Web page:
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Publication numberUS2913434 A
Publication typeGrant
Publication dateNov 17, 1959
Filing dateJul 9, 1956
Priority dateJul 9, 1956
Publication numberUS 2913434 A, US 2913434A, US-A-2913434, US2913434 A, US2913434A
InventorsAdams Joe T, Guest Howard R, Kiff Ben W
Original AssigneeUnion Carbide Corp
Export CitationBiBTeX, EndNote, RefMan
External Links: USPTO, USPTO Assignment, Espacenet
Catalytic process for making stable acrolein-pentaerythritol condensates
US 2913434 A
Abstract  available in
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Description  (OCR text may contain errors)

United States CATALYTIC PROCESS FOR MAKING STABLE ACROLEIN-PENTAERYTHRITOL CONDENSATES No Drawing. Application July 9, 1956 Serial No. 596,431

11 Claims. (Cl. 260-67) This invention relates to a catalytic process for making liquid condensation products of acrolein and pentaerythritol which are stable on storage, and which on the addition of a second catalyst will cure to hard and tough polymers.

The formation of polymers by the condensation of acrolein and pentaerythritol is known, but the process has been given only limited attention. At present, two methods are known for carrying out the polymer reaction. According to one method, the reaction is carried out by first forming and isolating the unsaturated acetal resulting from the reaction of acrolein and pentaerythritol, having the structure:

OCH; C1120 CH =OHCE /G\ /CH-CH=CH2 OOH; OHZO 3,9-diviny1spirobi (m-dioxane), M.P. 43 C. (diallyl'idenepentaerythritol) This unsaturated acetal is then reacted with a poiyhydric alcohol in the presence of an acidic catalyst to yield a polymer. Suitable polyhydric alcohols include 'sorbitol, trimethylol ethane or trimethylol propane. This method has the disadvantage that isolation and purification of the intermediate acetal is required.

The practice of the second method involves the formation of a liquid pre-condensate by reacting acrolein and pent'aerythritol in reciprocal proportion to their functionality. Thus, pentaer'ythr'itol has a functionality of four as a polyhydric alcohol, and acrolein has a functionality of three, considering the reactivity of both the carbonyl group and the olefinic group. The pre-condensate thusformed on reacting about three moles of pentaerythritol and about four moles of acrolein in the presence of an acid catalyst is a viscous liquid or A- stage resin which-slowly condenses to a solid plastic. However, for practical applications, the condensation can be stopped by the neutralization of the catalyst. The neutral liquid pro-condensate can be stored until needed andcan then be hardened into a plastic by the addition of a mineral acid or a strong organic acid, However, this method has the disadvantage that the resulting plastic material have very poor impact strength.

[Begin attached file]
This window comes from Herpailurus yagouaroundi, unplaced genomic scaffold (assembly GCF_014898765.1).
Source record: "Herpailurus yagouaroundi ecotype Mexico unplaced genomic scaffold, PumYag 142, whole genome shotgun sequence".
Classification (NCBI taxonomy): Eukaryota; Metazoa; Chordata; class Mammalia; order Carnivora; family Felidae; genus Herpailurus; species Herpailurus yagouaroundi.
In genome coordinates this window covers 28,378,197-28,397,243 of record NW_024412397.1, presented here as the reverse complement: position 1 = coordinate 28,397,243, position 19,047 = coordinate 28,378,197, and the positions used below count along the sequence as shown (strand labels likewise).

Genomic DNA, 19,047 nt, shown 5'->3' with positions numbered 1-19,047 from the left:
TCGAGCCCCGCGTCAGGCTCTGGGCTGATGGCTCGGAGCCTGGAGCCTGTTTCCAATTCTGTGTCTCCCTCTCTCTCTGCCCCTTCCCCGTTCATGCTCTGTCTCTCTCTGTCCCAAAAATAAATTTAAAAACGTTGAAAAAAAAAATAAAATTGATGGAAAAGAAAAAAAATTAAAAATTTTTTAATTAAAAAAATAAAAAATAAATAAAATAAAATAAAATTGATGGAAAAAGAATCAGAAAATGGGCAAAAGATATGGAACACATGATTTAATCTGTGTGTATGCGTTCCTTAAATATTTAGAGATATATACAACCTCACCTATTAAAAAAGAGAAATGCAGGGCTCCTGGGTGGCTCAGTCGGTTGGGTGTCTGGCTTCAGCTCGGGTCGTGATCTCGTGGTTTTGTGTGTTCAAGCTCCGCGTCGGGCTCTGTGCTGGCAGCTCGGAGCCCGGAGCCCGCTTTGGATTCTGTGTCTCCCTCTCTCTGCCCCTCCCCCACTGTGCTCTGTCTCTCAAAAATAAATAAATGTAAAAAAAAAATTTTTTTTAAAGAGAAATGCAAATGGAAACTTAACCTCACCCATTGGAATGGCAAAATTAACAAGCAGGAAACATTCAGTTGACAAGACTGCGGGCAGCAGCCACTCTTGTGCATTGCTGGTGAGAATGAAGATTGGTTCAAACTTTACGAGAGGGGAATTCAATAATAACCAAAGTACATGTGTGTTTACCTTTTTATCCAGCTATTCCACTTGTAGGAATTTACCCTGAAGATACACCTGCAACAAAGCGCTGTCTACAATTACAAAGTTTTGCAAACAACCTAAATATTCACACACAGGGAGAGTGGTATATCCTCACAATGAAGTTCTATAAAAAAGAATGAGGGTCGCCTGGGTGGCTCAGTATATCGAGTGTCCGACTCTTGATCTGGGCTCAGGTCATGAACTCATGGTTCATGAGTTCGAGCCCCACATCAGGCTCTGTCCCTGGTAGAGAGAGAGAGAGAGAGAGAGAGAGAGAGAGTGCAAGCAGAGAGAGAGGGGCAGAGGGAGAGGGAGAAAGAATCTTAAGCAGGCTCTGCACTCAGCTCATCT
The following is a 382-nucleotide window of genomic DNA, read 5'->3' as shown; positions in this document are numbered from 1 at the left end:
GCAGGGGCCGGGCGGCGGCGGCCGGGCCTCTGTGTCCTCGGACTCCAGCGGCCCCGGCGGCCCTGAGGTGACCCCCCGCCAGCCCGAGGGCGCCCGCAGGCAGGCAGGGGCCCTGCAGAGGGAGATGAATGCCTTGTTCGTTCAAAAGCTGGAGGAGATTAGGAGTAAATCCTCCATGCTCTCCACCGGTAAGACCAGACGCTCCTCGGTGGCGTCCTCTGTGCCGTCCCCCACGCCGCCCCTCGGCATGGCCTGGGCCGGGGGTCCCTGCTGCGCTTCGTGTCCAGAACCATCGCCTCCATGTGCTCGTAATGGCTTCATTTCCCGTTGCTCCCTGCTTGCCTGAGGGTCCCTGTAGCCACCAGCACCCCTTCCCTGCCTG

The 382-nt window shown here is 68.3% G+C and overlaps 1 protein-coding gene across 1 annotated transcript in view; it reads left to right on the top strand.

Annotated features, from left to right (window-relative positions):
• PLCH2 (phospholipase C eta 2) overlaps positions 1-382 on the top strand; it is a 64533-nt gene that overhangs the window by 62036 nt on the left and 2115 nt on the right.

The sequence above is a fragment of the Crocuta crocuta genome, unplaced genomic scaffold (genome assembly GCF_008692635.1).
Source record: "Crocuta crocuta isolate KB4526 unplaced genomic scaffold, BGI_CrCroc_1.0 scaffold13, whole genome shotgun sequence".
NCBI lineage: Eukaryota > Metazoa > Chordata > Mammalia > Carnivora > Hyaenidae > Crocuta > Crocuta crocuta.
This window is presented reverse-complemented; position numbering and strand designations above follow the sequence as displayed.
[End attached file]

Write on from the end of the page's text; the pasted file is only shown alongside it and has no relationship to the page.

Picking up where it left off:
' Our invention is an improvement upon this second method whereby a stable pr'e-condensatejis obtained without neutralization of the catalyst. We'hav'e discovered a catalyst which is a good catalyst for the first stage reaction of acetalization, but apoor catalyst'for the'second stage reaction of etherification. Thus, liquid products of a wide range of viscosity can be formed in the first stage, without danger of premature hardening of the batch inthe kettle. This is of major importance as we have discovered that the properties of the final cured polymer are dependent on the viscosity of the liquid or A-s tage resin. The catalyst which we use in this first stage reaction is hydrochloric acid. This catalyst has the additionahadvantage that it is volatile, and may be removed, in part, from the A-stage resin on completion atcnt of the first stage reaction, by distillation. A part of the catalyst may remain in the resin, possibly by chemical combination with olefinic groups present, but does not cause further polymerization. In fact, the A-stage resin, after removal of about one-half of the catalyst, shows no appreciable increase in viscosity upon storage at room temperature for several months. Upon the addition of a second acidic catalyst, other than hydrochloric acid, and heating, the liquid A-stage resin will cure toa hard, colorless to light colored plastic material having good resistance to heat and good impact strength. It is believed that such curing takes place by an etherification reaction between olefinic groups of the initial cyclic acetals formed and hydroxyl groups present in the'A- stage condensate. No water is evolved 'in such etherification reaction, so no 'difiiculty is encountered with shrinkage or pore formation in the castings. Thus, if desired, curing may be performed without resort to pressure.